Freiler v. Tangipahoa Parish Board of Education
Freiler v. Tangipahoa Parish Board of Education, 185 F.3d 337 (5th Cir. 1999) was United States federal court case on the constitutionality of a policy requiring teachers to read aloud a disclaimer whenever they taught about evolution.
|Freiler v. Tangipahoa Parish Board of Education|
|Court||United States Court of Appeals for the Fifth Circuit|
|Full case name||Herb Freiler; Sam Smith, Individually and in his capacity as Administrator of the Estate of his minor child Steven Smith; John Jones v. Tangipahoa Parish Board of Education; E.F. Bailey; Robert Caves; Maxine Dixon; Leroy Hart; Ruth Watson; Donnie Williams, Sr.; Art Zieske, Individually and in their capacities as members of the School Board; Ted Cason, Individually and in his capacity as Superintendent of Schools|
|Decided||August 13, 1999|
|Citation(s)||185 F.3d 337|
|Subsequent action(s)||Petition for rehearing en banc denied, 201 F.3d 602 (5th Cir. 2000)|
Certiorari denied, 530 U.S. 1251 (2000)
|Judge(s) sitting||Carolyn Dineen King, Henry Anthony Politz, Fortunato Benavides|
|Majority||Benavides, joined by a unanimous court|
|U.S. Const. amend. I|
In 1987 the Supreme Court of the United States ruled in the case of Edwards v. Aguillard (482 U.S. 587) that the teaching of "creation science" constituted an establishment of religion and thus violated the Establishment Clause of the U.S. Constitution.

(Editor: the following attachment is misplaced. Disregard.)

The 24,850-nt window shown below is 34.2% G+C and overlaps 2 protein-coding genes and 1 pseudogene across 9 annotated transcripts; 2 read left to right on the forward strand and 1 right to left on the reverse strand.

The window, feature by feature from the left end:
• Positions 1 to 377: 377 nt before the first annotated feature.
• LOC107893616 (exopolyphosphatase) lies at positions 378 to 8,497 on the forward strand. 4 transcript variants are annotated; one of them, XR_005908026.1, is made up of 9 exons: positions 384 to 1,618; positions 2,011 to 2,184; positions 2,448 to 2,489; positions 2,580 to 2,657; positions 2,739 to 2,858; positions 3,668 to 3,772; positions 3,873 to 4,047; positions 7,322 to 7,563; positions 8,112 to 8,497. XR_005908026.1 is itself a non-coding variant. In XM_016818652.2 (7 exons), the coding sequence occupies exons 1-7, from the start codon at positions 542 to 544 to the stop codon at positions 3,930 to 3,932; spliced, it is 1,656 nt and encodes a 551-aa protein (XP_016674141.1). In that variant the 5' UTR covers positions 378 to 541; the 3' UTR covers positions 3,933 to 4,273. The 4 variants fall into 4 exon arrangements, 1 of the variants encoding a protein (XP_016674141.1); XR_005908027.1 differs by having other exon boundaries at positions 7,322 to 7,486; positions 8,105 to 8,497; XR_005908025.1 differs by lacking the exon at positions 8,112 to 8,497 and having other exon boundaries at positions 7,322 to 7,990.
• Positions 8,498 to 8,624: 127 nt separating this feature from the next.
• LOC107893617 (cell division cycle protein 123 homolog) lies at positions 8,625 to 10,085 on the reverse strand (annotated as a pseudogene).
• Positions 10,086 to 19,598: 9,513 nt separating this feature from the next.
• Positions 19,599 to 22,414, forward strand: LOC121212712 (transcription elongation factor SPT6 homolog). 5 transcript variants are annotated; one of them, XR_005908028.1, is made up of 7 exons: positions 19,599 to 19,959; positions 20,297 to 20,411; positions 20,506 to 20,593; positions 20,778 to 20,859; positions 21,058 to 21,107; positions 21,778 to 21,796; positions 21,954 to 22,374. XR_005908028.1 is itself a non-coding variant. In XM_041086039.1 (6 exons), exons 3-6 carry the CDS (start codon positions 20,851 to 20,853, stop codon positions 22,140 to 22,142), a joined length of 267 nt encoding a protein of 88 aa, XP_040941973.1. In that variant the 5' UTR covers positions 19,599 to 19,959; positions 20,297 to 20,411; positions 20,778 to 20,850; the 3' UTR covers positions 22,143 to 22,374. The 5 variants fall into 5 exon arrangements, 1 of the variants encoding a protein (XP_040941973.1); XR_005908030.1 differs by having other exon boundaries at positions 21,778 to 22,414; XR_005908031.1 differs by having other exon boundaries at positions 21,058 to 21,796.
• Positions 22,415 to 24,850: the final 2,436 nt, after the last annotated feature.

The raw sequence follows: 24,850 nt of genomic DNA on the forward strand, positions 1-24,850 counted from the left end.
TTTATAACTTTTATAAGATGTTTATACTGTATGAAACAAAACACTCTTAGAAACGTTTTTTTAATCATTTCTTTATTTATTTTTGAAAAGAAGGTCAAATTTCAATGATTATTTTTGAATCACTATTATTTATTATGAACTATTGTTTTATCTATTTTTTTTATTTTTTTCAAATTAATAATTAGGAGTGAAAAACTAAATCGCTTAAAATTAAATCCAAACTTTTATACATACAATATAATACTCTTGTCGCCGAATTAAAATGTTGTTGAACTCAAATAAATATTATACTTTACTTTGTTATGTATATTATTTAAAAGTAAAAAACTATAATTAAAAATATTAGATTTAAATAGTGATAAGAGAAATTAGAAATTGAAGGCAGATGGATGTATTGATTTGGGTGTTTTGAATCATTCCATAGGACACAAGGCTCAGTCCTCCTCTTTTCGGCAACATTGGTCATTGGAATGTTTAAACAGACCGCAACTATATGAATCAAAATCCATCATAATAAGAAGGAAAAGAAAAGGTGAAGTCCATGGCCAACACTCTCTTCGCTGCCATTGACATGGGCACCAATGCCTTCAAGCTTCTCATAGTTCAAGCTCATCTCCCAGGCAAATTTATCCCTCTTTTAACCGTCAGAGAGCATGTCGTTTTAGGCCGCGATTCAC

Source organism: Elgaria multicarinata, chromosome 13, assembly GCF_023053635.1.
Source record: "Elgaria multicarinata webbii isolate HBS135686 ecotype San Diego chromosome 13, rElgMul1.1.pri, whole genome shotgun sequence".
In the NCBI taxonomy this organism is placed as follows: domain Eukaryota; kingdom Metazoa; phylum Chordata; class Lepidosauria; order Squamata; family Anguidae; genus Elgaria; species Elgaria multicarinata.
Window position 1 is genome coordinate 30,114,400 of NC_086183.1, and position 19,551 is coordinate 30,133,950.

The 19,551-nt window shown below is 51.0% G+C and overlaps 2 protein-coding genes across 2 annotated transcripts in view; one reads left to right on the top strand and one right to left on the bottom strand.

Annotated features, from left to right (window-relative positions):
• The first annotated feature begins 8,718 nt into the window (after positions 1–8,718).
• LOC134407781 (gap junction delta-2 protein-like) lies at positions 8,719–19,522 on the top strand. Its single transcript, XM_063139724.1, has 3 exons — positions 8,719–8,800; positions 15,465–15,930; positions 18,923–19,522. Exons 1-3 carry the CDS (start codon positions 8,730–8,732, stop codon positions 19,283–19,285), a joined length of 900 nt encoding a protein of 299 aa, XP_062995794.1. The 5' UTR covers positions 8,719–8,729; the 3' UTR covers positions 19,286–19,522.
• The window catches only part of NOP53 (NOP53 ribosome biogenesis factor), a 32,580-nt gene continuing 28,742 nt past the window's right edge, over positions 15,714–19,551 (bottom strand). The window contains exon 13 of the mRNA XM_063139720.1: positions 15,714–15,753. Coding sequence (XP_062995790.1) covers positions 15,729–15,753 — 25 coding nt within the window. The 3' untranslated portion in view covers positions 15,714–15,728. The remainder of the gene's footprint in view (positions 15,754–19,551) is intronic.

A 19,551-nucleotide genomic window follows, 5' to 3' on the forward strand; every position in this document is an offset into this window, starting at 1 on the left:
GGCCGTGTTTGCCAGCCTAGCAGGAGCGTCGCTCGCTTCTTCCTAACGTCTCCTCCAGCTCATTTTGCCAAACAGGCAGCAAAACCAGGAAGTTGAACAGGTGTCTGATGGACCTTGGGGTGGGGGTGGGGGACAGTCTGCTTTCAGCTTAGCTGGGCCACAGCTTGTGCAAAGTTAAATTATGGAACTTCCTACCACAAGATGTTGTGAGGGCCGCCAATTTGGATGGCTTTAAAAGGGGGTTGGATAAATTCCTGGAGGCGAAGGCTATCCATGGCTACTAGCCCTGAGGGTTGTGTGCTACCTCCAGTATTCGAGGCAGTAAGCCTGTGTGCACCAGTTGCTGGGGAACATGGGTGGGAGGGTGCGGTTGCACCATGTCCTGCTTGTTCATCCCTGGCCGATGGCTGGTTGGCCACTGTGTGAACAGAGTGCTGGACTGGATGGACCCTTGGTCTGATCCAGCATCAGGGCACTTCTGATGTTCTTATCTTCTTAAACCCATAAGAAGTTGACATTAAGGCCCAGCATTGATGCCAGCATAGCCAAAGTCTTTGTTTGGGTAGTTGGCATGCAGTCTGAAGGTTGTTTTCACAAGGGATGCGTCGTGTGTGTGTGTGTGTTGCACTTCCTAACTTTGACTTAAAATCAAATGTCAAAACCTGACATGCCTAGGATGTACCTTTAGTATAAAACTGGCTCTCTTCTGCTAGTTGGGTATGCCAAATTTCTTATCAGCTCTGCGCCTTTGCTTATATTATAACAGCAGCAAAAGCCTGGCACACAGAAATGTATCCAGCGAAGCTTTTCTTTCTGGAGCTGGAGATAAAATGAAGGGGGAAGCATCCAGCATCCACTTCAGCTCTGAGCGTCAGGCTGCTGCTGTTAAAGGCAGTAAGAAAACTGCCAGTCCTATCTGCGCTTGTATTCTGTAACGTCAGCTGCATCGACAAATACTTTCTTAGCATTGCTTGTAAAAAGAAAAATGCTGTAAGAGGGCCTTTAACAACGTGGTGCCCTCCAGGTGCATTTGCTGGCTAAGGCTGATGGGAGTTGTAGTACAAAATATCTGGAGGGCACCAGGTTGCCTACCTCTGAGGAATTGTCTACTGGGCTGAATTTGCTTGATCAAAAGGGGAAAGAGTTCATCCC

Whenever, in classes of elementary or high school, the scientific theory of evolution is to be presented, whether from textbook, workbook, pamphlet, other written material, or oral presentation the following statement shall be quoted immediately before the unit of study begins as a disclaimer from endorsement of such theory.
"It is hereby recognized by the Tangipahoa Parish Board of Education, that the lesson to be presented, regarding the origin of life and matter, is known as the Scientific Theory of Evolution and should be presented to inform students of the scientific concept and not intended to influence or dissuade the Biblical version of Creation or any other concept.
It is further recognized by the Board of Education that it is the basic right and privilege of each student to form his/her own opinion or maintain beliefs taught by parents on this very important matter of the origin of life and matter. Students are urged to exercise critical thinking and gather all information possible and closely examine each alternative toward forming an opinion."
Parents sued the school board for violating the Establishment Clause of the U.S. Constitution and won in 1997 in the U.S. District Court for the Eastern District of Louisiana. The schoolboard appealed and the decision was upheld by the United States Court of Appeals for the Fifth Circuit on January 24, 2000.
The schoolboard then appealed to the Supreme Court of the United States, who on June 19, 2000, declined to hear the case in a 6-3 decision, thereby allowing the lower court decision to stand. Three conservative members of the Supreme Court dissented; Antonin Scalia and William Rehnquist, who had also dissented from the decision in Edwards v. Aguillard, were joined by 1991 George H.W. Bush appointee Clarence Thomas.
- Kitzmiller v. Dover Area School District, a 2005 case finding a similar disclaimer unconstitutional.